As a sophomore Tré moved to a new high school. She became friends with Stasha and Tanya who were juniors. Stasha and Tanya joined a group called the B-Girls and turned on Tré.
Soon all the B-Girls rejected Tré. They didn't just ignore her, they pretended to bump her desk so her books fell to the floor and called her names.
"I started to believe that I must be fat, or I must be stupid, or I must be ugly because they were going out their way to tell me that," Tré says.
The bullying continued for two years. Tré coped with support from a friend, Simone, and from her grandmother. Finally, Stasha and Tanya graduated and were out of her life.
Tré will never forget what happened.
"The affects of bullying can really last a long, long time," she says. "I don't like getting too close to people and it's like I expect people to let me down. I don't know that I'll ever completely get over it, but I'm a work in progress and I'm definitely getting stronger and stronger everyday."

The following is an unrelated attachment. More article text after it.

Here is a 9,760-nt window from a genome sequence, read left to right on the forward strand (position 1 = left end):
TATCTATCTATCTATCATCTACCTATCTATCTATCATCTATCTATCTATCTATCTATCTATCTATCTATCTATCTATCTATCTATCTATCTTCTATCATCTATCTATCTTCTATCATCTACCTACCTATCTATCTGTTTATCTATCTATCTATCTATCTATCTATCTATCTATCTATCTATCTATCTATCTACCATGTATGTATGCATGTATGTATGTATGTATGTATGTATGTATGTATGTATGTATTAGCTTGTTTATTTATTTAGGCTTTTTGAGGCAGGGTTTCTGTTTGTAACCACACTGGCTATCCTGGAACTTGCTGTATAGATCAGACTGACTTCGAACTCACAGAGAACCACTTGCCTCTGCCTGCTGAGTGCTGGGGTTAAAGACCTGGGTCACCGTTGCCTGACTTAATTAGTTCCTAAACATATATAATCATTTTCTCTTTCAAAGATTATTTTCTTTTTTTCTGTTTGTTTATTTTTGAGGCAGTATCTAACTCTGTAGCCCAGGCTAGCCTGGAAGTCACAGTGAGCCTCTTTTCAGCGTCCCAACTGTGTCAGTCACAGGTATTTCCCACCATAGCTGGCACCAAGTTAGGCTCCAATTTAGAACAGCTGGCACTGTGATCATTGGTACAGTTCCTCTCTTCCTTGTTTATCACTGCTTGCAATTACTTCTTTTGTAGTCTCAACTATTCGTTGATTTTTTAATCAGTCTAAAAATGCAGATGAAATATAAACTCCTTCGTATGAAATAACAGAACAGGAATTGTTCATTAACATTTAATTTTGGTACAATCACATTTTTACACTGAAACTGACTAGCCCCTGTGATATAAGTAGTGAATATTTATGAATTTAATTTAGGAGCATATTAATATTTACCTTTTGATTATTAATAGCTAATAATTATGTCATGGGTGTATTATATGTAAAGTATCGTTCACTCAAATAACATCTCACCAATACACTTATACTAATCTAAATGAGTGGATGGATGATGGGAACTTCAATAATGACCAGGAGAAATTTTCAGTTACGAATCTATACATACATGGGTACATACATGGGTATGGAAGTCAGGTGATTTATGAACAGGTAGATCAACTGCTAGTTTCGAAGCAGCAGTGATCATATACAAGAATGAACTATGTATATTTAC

Jeremiah was bullied more than forty years ago. When he was in middle school, a group of guys spread rumors that he was gay.
One day in the hallway, a guy kicked him hard and told Jeremiah, "This is how the rest of your years in this school are going to be."
From 6th grade to 9th, Jeremiah was bullied every day. Eventually, he found new, loyal friends.
Now Jeremiah's a respected CEO of a successful company. "My life's better than I ever thought possible," he says, "But I'll never forget what happened."
Songs that were popular during those years still bring back feelings of shame, and he turns off the radio off.
"They say sometimes kids who are bullied go on to bully others," Jeremiah says. "I'd be lying if I said I didn't have to keep myself in check. Sometimes I still want revenge. But I don't want to be someone who hurts people.
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